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Cabernet Franc from one of the Cape’s most unusual vineyards.

It was a sign on a somewhat dilapidated fence that caught my eye. Kalk Bay Vineyards. Cabernet franc. Contact Karena, and a phone number.

That’s how I discovered this wine and met the lovely Karena du Plessis, who lives in Kalk Bay, a quaint harbour village on the False Bay coastline, some 30 km from the centre of Cape Town.   Karena is a writer turned viticulturist who has transformed the plot that lies beyond that dilapidated fence into a thriving vineyard.

The vineyard is something of a secret in Kalk Bay. It is tucked behind the building that houses the legendary Olympia Café restaurant, which was once a traditional corner café selling ice cream, cold drinks and cigarettes. Karena’s in-laws owned the historic building, the cafe and the vacant land behind it. They were distressed by a group of rough sleepers living there and whose litter and heavy drinking were a problem.

Karena had read about urban vineyards and in 2003 suggested planting vines as a solution. Her Greek father-in-law loved the idea, recalling the family vineyards of his home country. Urban vineyard expert, Jean Vincent Ridon, was called in and recommended planting Cabernet Franc. Karena, helped by advice from the winemaker at Constantia Uitsig, took on the job of tending to the vines. Picking is a community affair, with friends and patrons of the Olympia Café, now owned by Kenneth McClarty, joining in and once the work is done, enjoying a communal breakfast.

The vineyard is small, the size of a tennis court, with about 700 vines. The vines all but dip their roots into the sea and 10 metres away, fishing boats are at anchor in Kalk Bay Harbour. The soils are a mixture of limestone and decomposed granite, covered in a layer of sea sand. Because the vineyard is isolated, there is little disease, and so minimal, if any, spraying is needed. Cool breezes ensure slow ripening. There are however, also loads of challenges including frequent gale force South Easters and marauding starlings who not only eat the grapes but feed them to their chicks nesting in the nearby Norfolk pines.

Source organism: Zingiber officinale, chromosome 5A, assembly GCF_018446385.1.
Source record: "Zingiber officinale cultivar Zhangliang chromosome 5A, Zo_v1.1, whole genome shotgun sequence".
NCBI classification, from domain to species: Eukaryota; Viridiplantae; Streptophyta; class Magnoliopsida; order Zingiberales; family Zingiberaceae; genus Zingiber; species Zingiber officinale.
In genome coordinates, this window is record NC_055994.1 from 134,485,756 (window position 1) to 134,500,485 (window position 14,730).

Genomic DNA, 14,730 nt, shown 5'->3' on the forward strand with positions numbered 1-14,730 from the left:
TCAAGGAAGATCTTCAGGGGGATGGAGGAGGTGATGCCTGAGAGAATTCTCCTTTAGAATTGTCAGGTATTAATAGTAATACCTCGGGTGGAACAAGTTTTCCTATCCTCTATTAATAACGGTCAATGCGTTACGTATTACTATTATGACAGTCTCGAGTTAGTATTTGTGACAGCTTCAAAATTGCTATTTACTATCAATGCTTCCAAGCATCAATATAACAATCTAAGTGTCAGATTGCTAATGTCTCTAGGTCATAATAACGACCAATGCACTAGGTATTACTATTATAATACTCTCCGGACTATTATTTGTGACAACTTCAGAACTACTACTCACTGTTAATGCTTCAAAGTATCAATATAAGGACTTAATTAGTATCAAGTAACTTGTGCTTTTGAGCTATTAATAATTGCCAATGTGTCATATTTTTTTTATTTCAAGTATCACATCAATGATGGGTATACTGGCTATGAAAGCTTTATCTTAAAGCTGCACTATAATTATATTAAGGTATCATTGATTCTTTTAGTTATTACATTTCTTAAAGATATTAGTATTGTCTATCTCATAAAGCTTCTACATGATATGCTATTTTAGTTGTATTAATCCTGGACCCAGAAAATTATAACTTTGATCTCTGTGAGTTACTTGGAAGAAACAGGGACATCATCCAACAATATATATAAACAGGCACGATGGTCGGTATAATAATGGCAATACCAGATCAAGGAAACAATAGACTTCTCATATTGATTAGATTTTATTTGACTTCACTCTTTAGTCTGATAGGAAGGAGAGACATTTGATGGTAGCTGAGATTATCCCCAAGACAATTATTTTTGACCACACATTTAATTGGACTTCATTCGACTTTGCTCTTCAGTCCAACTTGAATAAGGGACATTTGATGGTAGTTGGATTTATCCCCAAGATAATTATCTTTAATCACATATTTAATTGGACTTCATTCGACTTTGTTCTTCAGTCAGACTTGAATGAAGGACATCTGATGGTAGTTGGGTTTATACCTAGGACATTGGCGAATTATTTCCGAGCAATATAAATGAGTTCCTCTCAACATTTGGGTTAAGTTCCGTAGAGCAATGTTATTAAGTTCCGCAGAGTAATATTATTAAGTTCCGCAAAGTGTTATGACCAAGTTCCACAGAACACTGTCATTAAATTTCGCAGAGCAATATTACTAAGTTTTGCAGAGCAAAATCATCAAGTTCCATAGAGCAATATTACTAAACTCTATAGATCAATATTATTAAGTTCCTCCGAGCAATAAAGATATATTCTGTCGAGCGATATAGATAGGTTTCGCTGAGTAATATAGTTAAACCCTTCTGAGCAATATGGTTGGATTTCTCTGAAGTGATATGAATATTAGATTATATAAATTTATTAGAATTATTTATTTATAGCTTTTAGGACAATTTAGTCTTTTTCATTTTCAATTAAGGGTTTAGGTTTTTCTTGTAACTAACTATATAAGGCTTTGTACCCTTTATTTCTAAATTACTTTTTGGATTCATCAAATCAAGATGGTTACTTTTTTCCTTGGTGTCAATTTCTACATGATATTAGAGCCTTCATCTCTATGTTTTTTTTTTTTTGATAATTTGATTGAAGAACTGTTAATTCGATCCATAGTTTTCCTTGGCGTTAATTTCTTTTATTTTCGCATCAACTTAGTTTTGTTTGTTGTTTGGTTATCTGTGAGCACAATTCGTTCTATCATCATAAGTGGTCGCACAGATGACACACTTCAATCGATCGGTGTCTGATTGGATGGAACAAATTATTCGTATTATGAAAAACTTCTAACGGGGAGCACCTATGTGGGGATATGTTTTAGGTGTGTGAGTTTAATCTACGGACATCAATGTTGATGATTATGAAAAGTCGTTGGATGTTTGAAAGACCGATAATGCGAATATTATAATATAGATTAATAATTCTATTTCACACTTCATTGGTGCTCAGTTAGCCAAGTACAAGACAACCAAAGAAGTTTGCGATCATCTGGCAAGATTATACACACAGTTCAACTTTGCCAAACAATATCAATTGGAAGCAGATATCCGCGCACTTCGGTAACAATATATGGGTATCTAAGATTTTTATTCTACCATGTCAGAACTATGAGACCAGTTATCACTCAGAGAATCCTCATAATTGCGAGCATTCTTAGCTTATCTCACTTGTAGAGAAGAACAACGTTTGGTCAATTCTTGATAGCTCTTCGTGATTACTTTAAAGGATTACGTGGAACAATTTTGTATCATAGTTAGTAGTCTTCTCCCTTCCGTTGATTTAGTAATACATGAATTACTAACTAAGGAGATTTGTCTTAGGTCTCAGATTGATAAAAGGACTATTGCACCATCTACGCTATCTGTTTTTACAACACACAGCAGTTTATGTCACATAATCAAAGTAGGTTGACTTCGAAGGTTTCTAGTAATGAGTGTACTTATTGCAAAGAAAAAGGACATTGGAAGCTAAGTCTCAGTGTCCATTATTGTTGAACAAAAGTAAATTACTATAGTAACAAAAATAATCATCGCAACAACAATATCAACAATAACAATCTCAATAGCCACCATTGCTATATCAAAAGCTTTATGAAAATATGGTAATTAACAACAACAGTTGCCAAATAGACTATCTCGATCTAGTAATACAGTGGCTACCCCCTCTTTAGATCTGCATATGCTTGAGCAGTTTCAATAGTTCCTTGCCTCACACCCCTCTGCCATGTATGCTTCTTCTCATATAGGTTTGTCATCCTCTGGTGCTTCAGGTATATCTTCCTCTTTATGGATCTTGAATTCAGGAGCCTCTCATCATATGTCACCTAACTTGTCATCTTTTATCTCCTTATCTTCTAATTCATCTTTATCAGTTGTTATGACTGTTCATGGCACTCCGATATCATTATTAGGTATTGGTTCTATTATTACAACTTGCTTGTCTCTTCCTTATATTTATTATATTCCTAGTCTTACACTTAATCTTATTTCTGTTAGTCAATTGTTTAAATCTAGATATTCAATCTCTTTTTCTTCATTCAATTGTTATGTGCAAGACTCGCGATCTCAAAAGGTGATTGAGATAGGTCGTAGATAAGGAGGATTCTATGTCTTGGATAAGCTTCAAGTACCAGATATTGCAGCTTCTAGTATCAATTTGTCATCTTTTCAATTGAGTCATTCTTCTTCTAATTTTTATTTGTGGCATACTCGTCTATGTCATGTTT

It’s a small production- 3 to 4 barrels a year- and since 2014, James Mackenzie has made the wine. James is the genial owner of beautiful Nabygelegen in Wellington and at the time he met Karena, he was looking to launch a range of small production handcrafted special wines, and a Kalk Bay Cabernet Franc immediately appealed to him. It is now part of his Artisan Collection under the Snow Mountain label, and he sells the wine to some local restaurants, banker friends, Kastel Engelenberg in Holland and the Corinthia hotel in London.

Platter awarded a 4-star rating to the 2015 vintage and when I tasted it with James, I am sure I picked up the sea air amongst the herbaceous notes. Cabernet Franc from Kalk Bay- probably the vineyard closest to the sea anywhere in South Africa.

 

 

 

2 Responses to Cabernet Franc from one of the Cape’s most unusual vineyards.

  1. Candice July 2017 at 5:52 pm #

    How exCITING! *jumps up and down on the spot* One of my favourite cultivars. And on my doorstep! *ridiculously excited face*

  2. lynne sherriffmw May 2017 at 2:15 pm #

    this sounds awesome – can’t wait to taste this Cab Franc

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